GraphQL

Last month I explained how we are using NodeJS/Express, GraphQL and Sequelize to prototype a new project at work. Although I’ve been extremely busy over the last few weeks, I wanted to continue the topic by exploring how to add a GraphQL API over the top of our Sequelize store.

During brainstorming of technologies for the new project, an extremely knowledgeable colleague, who is also project lead suggested checking out Facebook’s (fairly) recently open sourced GraphQL. Over the years, I’ve created a few web services using various technologies – from SOAP based services such as ASMX Web Services and WCF to REST services using ASP.NET WebAPI, OData, Nancy FX and SailsJS.

My team do a lot of prototyping and feasibly studies, we often have to start by creating CRUD data layers. Upon reading about GraphQL, I could see it looked to address a common problem I’ve seen – where the REST API is built around the structure of the data, often leading to very “talkie” APIs. In other instances, REST endpoints are coded more around how the client will consume the data – and as a result often return huge JSON payloads to circumvent the performance issues of the “talkie” API.

GraphQL focuses more on how the data looks and the queries/mutations you wish to allow on that data. This looked perfect for prototyping as we could define our objects and the client can make ad-hoc queries (that are validated against the schema we’ve defined).

In this blog post, I wanted to give a very basic overview of adding a GraphQL layer over the Sequelize data layer we built last time. The GraphQL service we will build will allow us to query classifications and classification items.

Step 1

We need to add a few more packages to our node app. We will be using express to host GraphQL in a web app.

npm install express --save
npm install graphql express-graphql --save

Step 2

We need to create a *very* basic express application. We will add an app.js file to the project, which will look like this:

import express from 'express';

const app = express();

app.listen(3000, () => console.log('Now listening on localhost:3000'));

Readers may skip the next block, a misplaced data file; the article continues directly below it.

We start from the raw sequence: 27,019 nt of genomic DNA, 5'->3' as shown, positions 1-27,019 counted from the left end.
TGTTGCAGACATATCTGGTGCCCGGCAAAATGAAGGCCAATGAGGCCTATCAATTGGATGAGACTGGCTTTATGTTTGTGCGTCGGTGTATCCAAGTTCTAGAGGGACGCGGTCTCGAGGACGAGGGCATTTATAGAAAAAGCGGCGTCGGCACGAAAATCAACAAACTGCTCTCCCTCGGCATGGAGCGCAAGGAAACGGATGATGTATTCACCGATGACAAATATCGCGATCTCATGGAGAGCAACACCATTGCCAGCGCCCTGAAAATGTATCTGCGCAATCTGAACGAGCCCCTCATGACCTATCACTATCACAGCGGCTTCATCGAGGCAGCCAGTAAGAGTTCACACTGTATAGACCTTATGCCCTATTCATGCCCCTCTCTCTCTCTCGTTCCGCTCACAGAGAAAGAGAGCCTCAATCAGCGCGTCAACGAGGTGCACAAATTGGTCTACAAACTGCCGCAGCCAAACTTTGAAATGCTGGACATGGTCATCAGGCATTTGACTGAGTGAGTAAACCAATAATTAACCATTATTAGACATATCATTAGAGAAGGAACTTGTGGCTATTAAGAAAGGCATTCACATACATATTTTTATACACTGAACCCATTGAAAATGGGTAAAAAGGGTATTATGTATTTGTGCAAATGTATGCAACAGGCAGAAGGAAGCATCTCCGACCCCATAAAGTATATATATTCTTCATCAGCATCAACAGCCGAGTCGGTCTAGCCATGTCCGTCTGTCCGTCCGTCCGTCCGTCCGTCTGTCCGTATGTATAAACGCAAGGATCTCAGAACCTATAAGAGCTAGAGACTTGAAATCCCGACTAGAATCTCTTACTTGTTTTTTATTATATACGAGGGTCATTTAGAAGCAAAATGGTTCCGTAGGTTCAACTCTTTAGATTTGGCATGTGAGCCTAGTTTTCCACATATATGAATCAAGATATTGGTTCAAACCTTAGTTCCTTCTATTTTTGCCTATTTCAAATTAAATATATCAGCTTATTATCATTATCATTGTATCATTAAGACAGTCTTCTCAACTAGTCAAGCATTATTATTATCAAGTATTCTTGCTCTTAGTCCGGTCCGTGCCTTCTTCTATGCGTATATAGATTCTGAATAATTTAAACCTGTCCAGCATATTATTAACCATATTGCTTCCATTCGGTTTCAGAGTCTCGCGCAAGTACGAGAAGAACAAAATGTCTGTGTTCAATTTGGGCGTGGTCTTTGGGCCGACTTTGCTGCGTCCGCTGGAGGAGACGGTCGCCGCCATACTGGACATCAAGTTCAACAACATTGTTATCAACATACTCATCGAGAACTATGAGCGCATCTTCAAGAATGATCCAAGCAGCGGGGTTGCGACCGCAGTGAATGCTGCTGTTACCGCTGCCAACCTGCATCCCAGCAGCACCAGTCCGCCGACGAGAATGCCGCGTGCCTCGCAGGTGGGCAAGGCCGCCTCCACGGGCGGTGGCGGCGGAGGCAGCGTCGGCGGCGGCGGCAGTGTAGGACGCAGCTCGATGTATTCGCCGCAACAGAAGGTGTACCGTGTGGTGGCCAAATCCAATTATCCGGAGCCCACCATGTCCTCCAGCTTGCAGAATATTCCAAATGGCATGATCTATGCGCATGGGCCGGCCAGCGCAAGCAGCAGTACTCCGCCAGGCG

NOTE: I’m a big fan of Babel, in our prototype at work were using babel-node for local development and transpiling for deployment to our test server. I’ve used it in the above example to provide support for ES6, and would highly recommend it if you want all of the nice ES6 features without worrying about which version of NodeJS is installed.

The server will launch with the command node app.js. If we visit the URL http://localhost:3000 we won’t see much!

Step 3

Next we are going to define our GraphQL schema – this will comprise of the objects that can be queried (and how they will resolve their underlying data) and the queries that can performed.

Our API is very simple, we’re going to allow users to query classifications and classification items. We’ll start by creating a file called schema.js and adding Classification and ClassificationItem objects.

import { GraphQLString, GraphQLInt, GraphQLList, GraphQLSchema, GraphQLObjectType } from 'graphql';
import * as Db from './db';

const Classification = new GraphQLObjectType({
  name: 'Classification',
  description: 'This represents a Classification',
  fields() {
    return {
      title: {
        type: GraphQLString,
        resolve: ({ title }) => title,
      },
      publisher: {
        type: GraphQLString,
        resolve: ({ publisher }) => publisher,
      },
      classificationItems: {
        type: new GraphQLList(ClassificationItem),
        resolve: (classification) => {
          // Used sequelize to resolve classification items from the database
          return classification.getClassificationItems({ where: { parentId: null } });
        },
      },
    };
  },
});

const ClassificationItem = new GraphQLObjectType({
  name: 'ClassificationItem',
  description: 'This represents a Classification Item',
  fields() {
    return {
      notation: {
        type: GraphQLString,
        resolve: ({ notation }) => notation,
      },
      title: {
        type: GraphQLString,
        resolve: ({ title }) => title,
      },
      classificationItems: {
        type: new GraphQLList(ClassificationItem),
        resolve: (classification) => {
          // Used sequelize to resolve classification items from the database
          return classification.getClassificationItems({ where: { parentId: classification.id } });
        },
      },
    };
  },
});

The main thing to note is the resolve method – this tells GraphQL how to resolve the data requested. In the above example there are 2 types of results – basic scalars which are resolved by returning properties of the results fetched by Sequelize. We’ve also modelled a couple of relationships to get child classification items. To resolve these relationships, we need to use Sequelize to return the child records from the database.

Step 4

Then we define the queries we want to support on our objects. We’ll allow clients to query classifications on title and classification items on notation, parentId and classificationId:

const classificationQuery = {
  type: new GraphQLList(Classification),
  args: {
    title: {
      type: GraphQLString,
    },
  },
  resolve(root, args) {
    return Db.Classification.findAll({ where: args });
  },
};

const classificationItemQuery = {
  type: new GraphQLList(ClassificationItem),
  args: {
    notation: {
      type: GraphQLString,
    },
    parentId: {
      type: GraphQLInt,
    },
    classificationId: {